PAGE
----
On a recent trip to the grocery store, I decided to pick up a magazine. I do this once in a while, most typically when I am travelling. I know I need to learn more about photography though, and magazines are a more conducive format for reading at home. Much better than breaking out the laptop or anything like that. So I looked at the selection. As I recall, there were probably 5 or 6 titles on the shelf. For some reason, Shutterbug stood out. Well, not just “some reason”. The cover was intriguing, and the big focus of the month was on lighting, which I have been wanting to know more about. And this is where they kind of lost me.
I am well aware that I know next to nothing about photography. I am more than willing to admit it to anyone. But that doesn’t mean I don’t want to learn. I appreciate the problem that the magazine faces – they need to be applicable to the widest possible audience. But there are subtle things they could have done in their lighting articles that would have really helped a noob like me, and that experienced readers could have glanced over pretty quickly. A sidebar, or even a one page article, on how to make a lighting system work with your camera, would have been huge. When it comes to lighting, I am still as lost as I was before I bought this issue.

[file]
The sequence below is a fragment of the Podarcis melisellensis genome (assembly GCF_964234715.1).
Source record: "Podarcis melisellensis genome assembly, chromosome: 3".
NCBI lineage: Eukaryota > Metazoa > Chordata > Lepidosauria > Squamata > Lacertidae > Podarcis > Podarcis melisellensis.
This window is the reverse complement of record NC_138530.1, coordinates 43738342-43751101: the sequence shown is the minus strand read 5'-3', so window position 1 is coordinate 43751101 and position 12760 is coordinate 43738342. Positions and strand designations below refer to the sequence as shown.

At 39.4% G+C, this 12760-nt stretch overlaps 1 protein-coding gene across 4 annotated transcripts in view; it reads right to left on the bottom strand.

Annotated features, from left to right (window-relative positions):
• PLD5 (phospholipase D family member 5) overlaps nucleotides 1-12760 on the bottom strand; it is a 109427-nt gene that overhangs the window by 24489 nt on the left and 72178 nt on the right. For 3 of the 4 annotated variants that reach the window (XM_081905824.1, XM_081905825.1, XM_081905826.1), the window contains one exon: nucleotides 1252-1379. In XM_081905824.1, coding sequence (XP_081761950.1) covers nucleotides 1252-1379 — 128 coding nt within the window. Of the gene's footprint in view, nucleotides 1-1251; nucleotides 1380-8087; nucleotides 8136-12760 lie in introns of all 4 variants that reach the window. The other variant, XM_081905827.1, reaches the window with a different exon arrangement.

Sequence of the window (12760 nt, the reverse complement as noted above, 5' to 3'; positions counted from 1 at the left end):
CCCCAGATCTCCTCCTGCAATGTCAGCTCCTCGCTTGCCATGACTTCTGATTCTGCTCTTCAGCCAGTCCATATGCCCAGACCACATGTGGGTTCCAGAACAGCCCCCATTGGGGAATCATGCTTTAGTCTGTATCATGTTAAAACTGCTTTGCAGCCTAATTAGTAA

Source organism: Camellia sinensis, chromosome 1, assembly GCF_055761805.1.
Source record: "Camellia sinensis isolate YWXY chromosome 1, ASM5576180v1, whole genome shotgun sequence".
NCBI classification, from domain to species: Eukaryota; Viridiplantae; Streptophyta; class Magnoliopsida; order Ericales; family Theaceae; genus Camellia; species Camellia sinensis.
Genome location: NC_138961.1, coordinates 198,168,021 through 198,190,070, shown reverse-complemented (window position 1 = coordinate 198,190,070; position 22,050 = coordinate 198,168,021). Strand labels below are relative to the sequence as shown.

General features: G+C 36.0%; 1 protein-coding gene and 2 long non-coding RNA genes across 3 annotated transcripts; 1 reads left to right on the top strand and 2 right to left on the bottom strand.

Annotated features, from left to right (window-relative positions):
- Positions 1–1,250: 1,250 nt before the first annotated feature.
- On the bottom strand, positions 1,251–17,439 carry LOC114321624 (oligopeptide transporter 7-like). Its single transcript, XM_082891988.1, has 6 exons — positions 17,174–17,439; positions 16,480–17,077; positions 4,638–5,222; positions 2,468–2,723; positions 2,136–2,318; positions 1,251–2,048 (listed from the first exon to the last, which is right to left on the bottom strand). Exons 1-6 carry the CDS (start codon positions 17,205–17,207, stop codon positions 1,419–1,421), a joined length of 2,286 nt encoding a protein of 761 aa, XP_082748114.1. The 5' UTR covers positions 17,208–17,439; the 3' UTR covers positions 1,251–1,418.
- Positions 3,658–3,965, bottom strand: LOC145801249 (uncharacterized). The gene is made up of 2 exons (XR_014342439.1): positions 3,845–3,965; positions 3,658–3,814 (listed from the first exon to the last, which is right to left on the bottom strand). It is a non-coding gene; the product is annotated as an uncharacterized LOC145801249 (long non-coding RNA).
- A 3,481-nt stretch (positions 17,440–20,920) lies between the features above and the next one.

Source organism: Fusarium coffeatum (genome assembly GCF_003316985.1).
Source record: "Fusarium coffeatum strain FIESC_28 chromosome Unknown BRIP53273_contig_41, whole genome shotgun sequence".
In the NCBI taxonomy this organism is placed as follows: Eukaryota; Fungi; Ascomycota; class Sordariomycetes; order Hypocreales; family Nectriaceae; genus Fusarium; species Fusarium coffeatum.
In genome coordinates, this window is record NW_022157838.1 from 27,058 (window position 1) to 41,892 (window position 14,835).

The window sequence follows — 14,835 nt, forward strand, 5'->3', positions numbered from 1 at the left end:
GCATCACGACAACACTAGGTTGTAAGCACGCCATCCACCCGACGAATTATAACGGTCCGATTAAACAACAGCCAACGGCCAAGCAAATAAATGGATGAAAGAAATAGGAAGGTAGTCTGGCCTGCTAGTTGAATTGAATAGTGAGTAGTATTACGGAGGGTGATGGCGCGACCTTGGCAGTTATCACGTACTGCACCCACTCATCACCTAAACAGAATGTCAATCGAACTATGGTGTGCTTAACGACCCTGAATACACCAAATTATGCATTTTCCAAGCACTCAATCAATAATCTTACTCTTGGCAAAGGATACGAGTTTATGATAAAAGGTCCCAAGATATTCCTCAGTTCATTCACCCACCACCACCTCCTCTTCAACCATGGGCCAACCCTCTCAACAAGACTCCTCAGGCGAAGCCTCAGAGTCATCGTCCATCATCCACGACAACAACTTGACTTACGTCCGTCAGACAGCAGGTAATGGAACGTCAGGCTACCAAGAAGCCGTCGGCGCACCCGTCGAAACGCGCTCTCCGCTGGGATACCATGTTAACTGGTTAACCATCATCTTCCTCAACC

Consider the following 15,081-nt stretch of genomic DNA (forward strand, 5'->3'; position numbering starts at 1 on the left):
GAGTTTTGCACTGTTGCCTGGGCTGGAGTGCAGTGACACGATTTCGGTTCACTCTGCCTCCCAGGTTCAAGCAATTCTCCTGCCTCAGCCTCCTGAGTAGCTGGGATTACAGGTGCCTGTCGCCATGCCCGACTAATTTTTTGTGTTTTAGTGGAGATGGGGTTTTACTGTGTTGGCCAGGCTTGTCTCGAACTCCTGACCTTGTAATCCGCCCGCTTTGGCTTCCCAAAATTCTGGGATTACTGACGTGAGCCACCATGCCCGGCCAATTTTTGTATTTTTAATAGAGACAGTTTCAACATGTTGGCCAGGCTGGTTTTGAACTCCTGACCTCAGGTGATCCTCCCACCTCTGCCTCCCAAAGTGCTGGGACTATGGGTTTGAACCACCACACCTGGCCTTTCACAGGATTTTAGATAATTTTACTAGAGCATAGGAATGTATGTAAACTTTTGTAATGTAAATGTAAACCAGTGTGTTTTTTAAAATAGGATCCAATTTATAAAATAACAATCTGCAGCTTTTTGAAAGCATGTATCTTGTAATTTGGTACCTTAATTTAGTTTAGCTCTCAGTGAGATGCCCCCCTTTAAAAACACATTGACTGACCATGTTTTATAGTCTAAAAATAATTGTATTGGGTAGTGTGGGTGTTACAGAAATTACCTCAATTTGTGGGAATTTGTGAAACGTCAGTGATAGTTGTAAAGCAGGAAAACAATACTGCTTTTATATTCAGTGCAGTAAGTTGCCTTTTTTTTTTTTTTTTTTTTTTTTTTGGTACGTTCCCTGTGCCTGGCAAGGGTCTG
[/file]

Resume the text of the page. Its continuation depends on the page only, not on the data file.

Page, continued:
That isn’t to say that the whole thing was a waste. The story about the MyStudio 20 Internet Photo Studio (a very useful mini studio for small product photos) was very valuable, and told me all I need to know to use the product (and yes, it convinced me I need to own one). There was a good article on posing your subjects for portraits, as well as one on “Helping Clients Hire You.” One especially helpful article (entitled “Location Shoot: Studio Results”), talked about the different commercial products for diffusing light – including the Gary Fong Lightsphere, Hughes Soft Light Reflector, the LumiQuest Soft Screen Diffuser for on-camera flashes, Photoflex Litediscs, and my personal favorite (which I will be buying soon) – the LumiQuest ProMax System.
As I sit here going back through it right now though, a strange trend just popped up. Most of the pages I have flagged are ads. Even though I happily peruse B&H Photo’s website all the time, products aren’t displayed in quite the same way. You pretty well have to know what you are looking for which, as a newbie, I do not. These ads are hugely valuable to help with that.
Other companies that I flagged include ShutterbugStoreFront.com (for selling images), dotphoto.com (also for selling images), BayPhoto.com (I want to try them for Greeting Card production), Meridian Professional Imaging (for print fulfillment), DigiLabs (for coffee table books), PhotoArtsUSA.com (for stock commissions), Photographers Edge (for greeting cards), Golden Color (free 16×20 with order), and more (I am tired of typing links).
So even though the lighting articles didn’t help me as much as they could, I think the magazine still holds value. In fact, I am likely going to subscribe. Most of these businesses I mention above are not ones I would have seen in a Google search, nor would I have seen their banner ads if they even had them. But the print advertising worked, and for that I am happy. Now if I can sell some more images so I can afford all the stuff I want to buy now. Wait, today is my birthday – maybe I’ll treat myself to a present…